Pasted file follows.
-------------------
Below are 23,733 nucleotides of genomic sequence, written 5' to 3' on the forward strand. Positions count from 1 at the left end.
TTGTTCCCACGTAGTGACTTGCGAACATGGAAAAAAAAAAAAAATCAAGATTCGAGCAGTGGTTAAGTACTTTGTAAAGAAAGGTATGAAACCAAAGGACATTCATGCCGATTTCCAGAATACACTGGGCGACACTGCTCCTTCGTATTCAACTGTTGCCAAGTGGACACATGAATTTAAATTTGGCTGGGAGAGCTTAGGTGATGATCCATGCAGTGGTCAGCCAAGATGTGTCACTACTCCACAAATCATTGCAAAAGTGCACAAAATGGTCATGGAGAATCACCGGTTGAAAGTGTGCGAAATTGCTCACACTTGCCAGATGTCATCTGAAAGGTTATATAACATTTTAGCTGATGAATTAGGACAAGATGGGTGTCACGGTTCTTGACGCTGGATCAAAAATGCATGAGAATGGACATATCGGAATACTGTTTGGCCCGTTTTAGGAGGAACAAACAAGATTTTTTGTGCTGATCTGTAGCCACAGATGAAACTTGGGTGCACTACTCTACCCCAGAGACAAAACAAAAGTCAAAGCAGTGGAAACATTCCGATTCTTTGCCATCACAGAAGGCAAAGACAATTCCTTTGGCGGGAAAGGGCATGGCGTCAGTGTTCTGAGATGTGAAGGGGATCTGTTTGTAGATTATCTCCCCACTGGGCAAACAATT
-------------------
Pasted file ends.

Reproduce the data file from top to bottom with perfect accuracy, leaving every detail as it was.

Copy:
Below are 23,733 nucleotides of genomic sequence, written 5' to 3' on the forward strand. Positions count from 1 at the left end.
TTGTTCCCACGTAGTGACTTGCGAACATGGAAAAAAAAAAAAAATCAAGATTCGAGCAGTGGTTAAGTACTTTGTAAAGAAAGGTATGAAACCAAAGGACATTCATGCCGATTTCCAGAATACACTGGGCGACACTGCTCCTTCGTATTCAACTGTTGCCAAGTGGACACATGAATTTAAATTTGGCTGGGAGAGCTTAGGTGATGATCCATGCAGTGGTCAGCCAAGATGTGTCACTACTCCACAAATCATTGCAAAAGTGCACAAAATGGTCATGGAGAATCACCGGTTGAAAGTGTGCGAAATTGCTCACACTTGCCAGATGTCATCTGAAAGGTTATATAACATTTTAGCTGATGAATTAGGACAAGATGGGTGTCACGGTTCTTGACGCTGGATCAAAAATGCATGAGAATGGACATATCGGAATACTGTTTGGCCCGTTTTAGGAGGAACAAACAAGATTTTTTGTGCTGATCTGTAGCCACAGATGAAACTTGGGTGCACTACTCTACCCCAGAGACAAAACAAAAGTCAAAGCAGTGGAAACATTCCGATTCTTTGCCATCACAGAAGGCAAAGACAATTCCTTTGGCGGGAAAGGGCATGGCGTCAGTGTTCTGAGATGTGAAGGGGATCTGTTTGTAGATTATCTCCCCACTGGGCAAACAATT